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European City Network – Webinars

With the CERV-funded “European City Network” project, we are able to further develop the network and expand its activities, making it fit for growth. Sharing best practices and successful democracy and participation projects will inspire other cities to create impact in their communities by increasing the reach and impact of their projects, rebuilding citizens’ trust, and fostering their engagement on the local level.

Join us for the fourth edition of our webinar series:

Cities Learn – Citizens assembly: How and Why?

On Tuesday 16. April 2024, 15:00 – 16:00 (CET)

Hosted by the City of Brussels with guest experts Dimitri Lemaire and Louise Humblet from Particitiz.

Citizens’ assemblies are a key tool for involving a diversity of citizens directly in matters of public interest. They embody an inclusive approach to governance, giving everyone an equal voice in the decision-making process. As citizens’ assemblies can take a variety of forms, the aim of this webinar is to familiarise participants with these processes and answer the questions that arise when setting up a citizens’ assembly.

15:00 – 15:15 Welcome & Introduction
15:15 – 15:40 Presentation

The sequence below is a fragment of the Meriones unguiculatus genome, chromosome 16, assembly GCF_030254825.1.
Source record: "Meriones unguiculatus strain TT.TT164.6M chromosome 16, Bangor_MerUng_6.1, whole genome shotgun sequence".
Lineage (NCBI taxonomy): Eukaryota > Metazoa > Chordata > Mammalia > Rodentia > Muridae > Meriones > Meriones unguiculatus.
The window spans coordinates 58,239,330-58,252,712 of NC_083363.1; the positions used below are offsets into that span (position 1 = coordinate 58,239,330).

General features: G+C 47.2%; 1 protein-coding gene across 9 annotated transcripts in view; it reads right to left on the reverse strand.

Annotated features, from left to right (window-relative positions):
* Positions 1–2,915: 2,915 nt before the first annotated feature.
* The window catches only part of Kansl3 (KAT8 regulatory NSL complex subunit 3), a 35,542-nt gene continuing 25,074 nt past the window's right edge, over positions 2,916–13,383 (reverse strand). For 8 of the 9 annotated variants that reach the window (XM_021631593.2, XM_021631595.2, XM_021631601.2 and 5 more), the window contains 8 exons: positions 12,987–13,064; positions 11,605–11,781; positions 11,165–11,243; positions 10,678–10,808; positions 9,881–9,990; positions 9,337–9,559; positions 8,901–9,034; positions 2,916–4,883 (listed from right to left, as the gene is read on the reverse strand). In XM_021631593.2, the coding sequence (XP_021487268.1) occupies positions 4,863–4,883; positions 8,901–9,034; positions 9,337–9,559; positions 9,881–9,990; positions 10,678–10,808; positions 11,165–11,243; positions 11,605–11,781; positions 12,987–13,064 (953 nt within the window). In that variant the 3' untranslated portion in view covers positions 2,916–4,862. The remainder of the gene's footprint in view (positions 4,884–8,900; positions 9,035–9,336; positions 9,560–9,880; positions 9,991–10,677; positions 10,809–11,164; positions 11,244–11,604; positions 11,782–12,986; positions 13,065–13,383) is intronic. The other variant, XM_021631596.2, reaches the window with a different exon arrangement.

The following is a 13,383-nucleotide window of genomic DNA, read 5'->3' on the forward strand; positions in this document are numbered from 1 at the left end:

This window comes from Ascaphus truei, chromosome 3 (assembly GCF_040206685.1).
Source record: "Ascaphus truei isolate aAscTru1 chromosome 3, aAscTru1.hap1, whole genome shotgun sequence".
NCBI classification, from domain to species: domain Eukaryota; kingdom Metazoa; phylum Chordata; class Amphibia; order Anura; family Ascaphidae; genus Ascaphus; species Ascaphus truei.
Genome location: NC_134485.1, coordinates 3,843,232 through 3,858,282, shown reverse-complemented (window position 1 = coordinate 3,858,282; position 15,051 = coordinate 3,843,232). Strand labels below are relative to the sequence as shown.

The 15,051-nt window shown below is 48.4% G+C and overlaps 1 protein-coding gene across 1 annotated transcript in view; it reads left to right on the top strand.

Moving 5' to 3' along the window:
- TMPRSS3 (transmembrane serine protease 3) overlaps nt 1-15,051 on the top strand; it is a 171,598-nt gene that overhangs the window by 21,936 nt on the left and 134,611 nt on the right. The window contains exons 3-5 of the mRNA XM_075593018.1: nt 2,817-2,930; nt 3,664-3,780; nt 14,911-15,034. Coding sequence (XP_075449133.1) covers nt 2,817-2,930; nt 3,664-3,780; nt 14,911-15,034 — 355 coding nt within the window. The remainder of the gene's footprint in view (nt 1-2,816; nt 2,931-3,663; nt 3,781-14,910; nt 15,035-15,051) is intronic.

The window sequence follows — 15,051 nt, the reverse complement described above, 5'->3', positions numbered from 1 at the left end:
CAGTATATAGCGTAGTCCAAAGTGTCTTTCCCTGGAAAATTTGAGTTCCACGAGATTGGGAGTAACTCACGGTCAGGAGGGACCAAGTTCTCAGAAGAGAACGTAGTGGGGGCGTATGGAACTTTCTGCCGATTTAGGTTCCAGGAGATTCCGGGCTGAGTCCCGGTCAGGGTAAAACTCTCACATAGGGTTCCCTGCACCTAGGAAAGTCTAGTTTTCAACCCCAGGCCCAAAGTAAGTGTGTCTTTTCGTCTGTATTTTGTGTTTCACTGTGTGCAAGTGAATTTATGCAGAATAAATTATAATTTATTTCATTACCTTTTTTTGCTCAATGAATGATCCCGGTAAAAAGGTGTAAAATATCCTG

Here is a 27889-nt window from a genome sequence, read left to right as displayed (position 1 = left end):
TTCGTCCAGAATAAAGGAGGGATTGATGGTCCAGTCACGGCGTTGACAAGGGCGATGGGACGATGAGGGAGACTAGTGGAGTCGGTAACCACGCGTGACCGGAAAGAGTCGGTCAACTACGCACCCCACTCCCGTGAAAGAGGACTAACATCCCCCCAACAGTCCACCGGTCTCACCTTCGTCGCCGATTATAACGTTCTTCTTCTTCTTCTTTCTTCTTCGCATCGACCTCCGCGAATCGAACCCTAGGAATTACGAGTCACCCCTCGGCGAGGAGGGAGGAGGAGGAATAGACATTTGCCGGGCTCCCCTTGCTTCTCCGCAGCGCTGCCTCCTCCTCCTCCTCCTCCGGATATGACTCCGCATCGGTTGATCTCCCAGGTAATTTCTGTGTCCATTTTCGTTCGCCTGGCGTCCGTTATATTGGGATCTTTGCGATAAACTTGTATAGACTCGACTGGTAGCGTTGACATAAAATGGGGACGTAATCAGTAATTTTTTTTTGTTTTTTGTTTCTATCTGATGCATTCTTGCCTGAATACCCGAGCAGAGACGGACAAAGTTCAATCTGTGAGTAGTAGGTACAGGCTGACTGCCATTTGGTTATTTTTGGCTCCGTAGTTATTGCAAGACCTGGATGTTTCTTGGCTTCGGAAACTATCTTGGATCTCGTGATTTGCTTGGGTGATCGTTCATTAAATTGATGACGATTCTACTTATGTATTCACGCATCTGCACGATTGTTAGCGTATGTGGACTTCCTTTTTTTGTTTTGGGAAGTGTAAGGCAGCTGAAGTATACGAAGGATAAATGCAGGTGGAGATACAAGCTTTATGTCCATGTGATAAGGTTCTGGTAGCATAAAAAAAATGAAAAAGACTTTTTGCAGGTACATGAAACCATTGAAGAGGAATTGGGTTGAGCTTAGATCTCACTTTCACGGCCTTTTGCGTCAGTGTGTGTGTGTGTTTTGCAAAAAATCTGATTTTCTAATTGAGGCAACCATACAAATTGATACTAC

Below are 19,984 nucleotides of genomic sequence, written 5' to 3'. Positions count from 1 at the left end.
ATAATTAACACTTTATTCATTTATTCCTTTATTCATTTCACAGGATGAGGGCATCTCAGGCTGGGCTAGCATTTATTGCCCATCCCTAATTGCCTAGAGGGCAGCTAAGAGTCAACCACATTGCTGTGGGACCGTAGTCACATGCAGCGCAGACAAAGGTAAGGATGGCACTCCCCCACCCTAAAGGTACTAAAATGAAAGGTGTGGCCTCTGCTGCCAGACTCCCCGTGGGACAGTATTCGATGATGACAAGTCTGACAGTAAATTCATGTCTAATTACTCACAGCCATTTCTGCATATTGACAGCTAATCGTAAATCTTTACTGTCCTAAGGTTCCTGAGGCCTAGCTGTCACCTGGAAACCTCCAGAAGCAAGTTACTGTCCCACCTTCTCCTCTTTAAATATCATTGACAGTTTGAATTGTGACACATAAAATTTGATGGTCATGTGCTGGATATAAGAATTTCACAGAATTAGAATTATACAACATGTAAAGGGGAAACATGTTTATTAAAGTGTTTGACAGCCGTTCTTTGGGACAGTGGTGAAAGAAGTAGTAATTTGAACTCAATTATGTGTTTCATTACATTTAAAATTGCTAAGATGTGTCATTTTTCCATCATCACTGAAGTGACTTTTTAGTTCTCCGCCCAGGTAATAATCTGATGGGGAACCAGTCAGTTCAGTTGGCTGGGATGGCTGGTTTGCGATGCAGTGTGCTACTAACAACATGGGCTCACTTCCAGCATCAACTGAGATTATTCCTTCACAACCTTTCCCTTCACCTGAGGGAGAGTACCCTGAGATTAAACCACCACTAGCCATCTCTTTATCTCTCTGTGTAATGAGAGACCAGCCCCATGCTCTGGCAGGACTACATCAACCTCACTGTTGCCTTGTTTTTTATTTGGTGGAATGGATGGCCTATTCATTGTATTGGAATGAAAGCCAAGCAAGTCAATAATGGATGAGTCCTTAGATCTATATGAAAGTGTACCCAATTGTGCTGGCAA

15:40 – 15:50 Q&A
15:50 – 15:55 Summary & Feedback
15:55 – 16:00 Outlook & Overview of Webinar Series

About the European City Network:

The ECoD City Network (ECN) fosters participation and gives cities a platform to share successful projects which have a lasting impact on the wellbeing of citizens and the environment. City representatives come together regularly to share their expertise and best practices in democracy promotion at the municipal level.

There are three types of activities.

Physical Workshops: “Cities meet”
3-day long City Network Meetings focus on the host city’s field of expertise.
They consist of an interactive mix of workshops, field trips, and exchange with local organisations and stakeholders, plus networking opportunities.

Online Meetings: “Cities teach”
90-minute long webinars in which 3 member cities of the ECN present their best practices in the topic field to a wider audience.
Outline: Introduction, best-practice presentations, breakout sessions (3 in parallel), and a summary with the whole group.

Online Meetings: “Cities learn”
60-minute long webinars with external experts, proposed by the host city.